by Sarah J.F. Braley | January 10, 2018
International travelers to the United States spent 3.3 percent less through November 2017 compared with the same point the previous year, according to the November International Trade report released Friday by the Commerce Department's Bureau of Economic Analysis. The drop translates to losses of $4.6 billion spent in the U.S. economy and some 40,000 jobs.
 
The U.S. Travel Association noted that the travel sector had outperformed overall U.S. export growth during the prior five years; the industry generated an $87 billion trade surplus in 2016, without which the U.S. trade deficit that year would have been 17 percent higher. Overall, the U.S. travel industry supports 15.3 million unexportable American jobs.
 
"For our country to have any hope of closing the trade gap, international inbound travel must perform, simple as that," said Roger Dow, president and CEO of U.S. Travel. "After almost a decade and a half of relatively sustained post-9/11 recovery, since 2015 there's been evidence that the country has gotten complacent with the policies needed to support this vital economic engine and job creator."
 
The organization said the Commerce Department report continues a troubling data trend for the travel industry ahead of the formal Jan. 16 launch of the Visit U.S. Coalition, which will bring together a broad cross-section of industries whose goal is to partner with the Trump administration to address the decline in international visitation. U.S. Travel is a founding member of the coalition.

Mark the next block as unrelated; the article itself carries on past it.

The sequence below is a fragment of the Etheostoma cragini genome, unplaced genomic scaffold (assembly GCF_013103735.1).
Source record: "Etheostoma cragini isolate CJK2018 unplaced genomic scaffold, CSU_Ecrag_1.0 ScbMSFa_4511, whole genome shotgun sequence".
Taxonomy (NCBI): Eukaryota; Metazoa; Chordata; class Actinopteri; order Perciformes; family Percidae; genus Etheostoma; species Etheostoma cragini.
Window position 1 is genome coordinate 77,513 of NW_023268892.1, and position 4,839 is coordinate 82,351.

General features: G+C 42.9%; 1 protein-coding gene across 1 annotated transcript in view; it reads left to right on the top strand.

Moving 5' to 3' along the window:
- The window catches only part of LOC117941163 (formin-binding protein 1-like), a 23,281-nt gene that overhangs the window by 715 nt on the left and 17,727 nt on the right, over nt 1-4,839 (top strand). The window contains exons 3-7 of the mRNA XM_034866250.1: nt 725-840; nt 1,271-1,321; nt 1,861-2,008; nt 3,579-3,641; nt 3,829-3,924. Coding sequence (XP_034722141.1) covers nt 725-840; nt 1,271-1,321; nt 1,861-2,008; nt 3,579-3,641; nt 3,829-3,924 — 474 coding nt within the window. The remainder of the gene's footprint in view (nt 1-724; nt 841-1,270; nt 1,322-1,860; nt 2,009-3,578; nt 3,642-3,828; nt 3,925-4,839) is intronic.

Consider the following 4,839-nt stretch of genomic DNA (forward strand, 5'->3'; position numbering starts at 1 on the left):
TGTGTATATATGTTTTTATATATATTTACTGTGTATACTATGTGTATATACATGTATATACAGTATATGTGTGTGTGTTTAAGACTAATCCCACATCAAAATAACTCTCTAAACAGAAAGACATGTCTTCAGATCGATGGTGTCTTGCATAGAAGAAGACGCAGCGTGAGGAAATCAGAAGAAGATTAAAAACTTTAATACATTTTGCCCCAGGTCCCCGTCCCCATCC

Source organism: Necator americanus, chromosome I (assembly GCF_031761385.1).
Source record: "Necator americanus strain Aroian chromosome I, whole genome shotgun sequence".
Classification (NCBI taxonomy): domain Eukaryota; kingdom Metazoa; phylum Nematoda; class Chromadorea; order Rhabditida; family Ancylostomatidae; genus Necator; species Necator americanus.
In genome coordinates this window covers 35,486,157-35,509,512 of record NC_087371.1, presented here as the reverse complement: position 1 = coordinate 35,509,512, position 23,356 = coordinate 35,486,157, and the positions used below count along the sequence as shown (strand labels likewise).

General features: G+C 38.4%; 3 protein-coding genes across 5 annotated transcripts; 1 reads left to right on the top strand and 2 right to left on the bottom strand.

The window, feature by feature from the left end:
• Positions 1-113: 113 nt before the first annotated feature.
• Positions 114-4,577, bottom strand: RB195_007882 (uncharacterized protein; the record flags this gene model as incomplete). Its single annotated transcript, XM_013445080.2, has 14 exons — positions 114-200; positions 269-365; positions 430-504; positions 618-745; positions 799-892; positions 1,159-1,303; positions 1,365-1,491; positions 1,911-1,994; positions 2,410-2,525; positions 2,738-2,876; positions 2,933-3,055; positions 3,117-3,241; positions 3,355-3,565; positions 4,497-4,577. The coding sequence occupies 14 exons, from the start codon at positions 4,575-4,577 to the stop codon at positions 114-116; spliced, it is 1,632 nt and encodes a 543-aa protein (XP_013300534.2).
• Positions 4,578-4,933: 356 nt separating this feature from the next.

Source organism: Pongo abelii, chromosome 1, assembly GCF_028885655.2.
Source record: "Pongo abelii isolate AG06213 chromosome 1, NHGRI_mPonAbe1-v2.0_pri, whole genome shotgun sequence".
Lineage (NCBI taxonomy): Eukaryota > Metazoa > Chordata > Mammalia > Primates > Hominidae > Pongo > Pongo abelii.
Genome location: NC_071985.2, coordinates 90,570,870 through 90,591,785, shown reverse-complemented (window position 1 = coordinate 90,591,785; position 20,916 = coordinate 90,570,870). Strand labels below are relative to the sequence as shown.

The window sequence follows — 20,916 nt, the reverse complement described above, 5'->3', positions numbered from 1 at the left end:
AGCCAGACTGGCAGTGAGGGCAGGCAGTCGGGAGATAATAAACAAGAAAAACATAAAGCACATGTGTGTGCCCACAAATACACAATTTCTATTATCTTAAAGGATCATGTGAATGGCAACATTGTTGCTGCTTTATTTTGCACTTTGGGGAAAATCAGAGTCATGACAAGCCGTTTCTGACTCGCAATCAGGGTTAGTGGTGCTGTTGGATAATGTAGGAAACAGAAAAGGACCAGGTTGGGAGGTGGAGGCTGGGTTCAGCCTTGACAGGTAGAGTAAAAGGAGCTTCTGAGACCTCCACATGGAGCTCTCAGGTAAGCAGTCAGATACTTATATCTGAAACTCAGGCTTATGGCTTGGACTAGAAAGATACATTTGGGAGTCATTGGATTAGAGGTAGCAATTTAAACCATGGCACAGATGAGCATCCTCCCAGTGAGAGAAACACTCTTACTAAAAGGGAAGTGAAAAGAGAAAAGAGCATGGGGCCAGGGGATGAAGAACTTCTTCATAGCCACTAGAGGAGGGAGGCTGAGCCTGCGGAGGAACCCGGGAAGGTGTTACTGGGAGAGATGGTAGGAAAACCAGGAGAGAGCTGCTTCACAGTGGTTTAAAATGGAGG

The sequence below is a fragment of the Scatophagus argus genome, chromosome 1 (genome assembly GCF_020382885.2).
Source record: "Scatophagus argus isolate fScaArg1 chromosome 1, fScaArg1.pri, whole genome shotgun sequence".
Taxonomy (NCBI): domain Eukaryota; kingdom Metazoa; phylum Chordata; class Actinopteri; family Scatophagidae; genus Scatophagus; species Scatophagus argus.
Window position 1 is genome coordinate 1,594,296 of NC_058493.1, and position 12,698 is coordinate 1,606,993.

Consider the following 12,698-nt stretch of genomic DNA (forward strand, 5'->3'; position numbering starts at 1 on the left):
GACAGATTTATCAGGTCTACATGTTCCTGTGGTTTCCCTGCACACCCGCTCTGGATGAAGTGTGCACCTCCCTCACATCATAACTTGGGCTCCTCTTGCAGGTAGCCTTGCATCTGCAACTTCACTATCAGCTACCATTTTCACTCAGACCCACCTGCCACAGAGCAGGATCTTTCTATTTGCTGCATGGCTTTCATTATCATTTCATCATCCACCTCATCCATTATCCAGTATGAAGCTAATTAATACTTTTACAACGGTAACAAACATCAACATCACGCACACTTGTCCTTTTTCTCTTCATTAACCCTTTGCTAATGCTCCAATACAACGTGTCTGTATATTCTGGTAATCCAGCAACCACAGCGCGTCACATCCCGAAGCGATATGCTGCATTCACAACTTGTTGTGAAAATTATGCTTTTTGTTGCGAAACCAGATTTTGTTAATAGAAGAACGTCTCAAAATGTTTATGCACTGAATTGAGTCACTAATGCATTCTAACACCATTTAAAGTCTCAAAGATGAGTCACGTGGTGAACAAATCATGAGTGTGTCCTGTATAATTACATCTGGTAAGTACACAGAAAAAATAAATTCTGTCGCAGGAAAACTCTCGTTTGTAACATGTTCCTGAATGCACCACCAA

The Visit U.S. launch next Tuesday will include new data showing the U.S. has been falling behind the rest of the world in competing for lucrative overseas travelers since before President Trump took office, according to U.S. Travel.
 
"Flourishing international travel is vital to President Trump's economic goal of sustained 3 percent GDP growth, and the Visit U.S. coalition is being founded for the express purpose of helping him achieve it," said Dow. "Our guiding principle is that we can have strong national security and still welcome legitimate international visitors. We can do both - and, in fact, without effective security there can be no travel, as we witnessed after Sept. 11, 2001."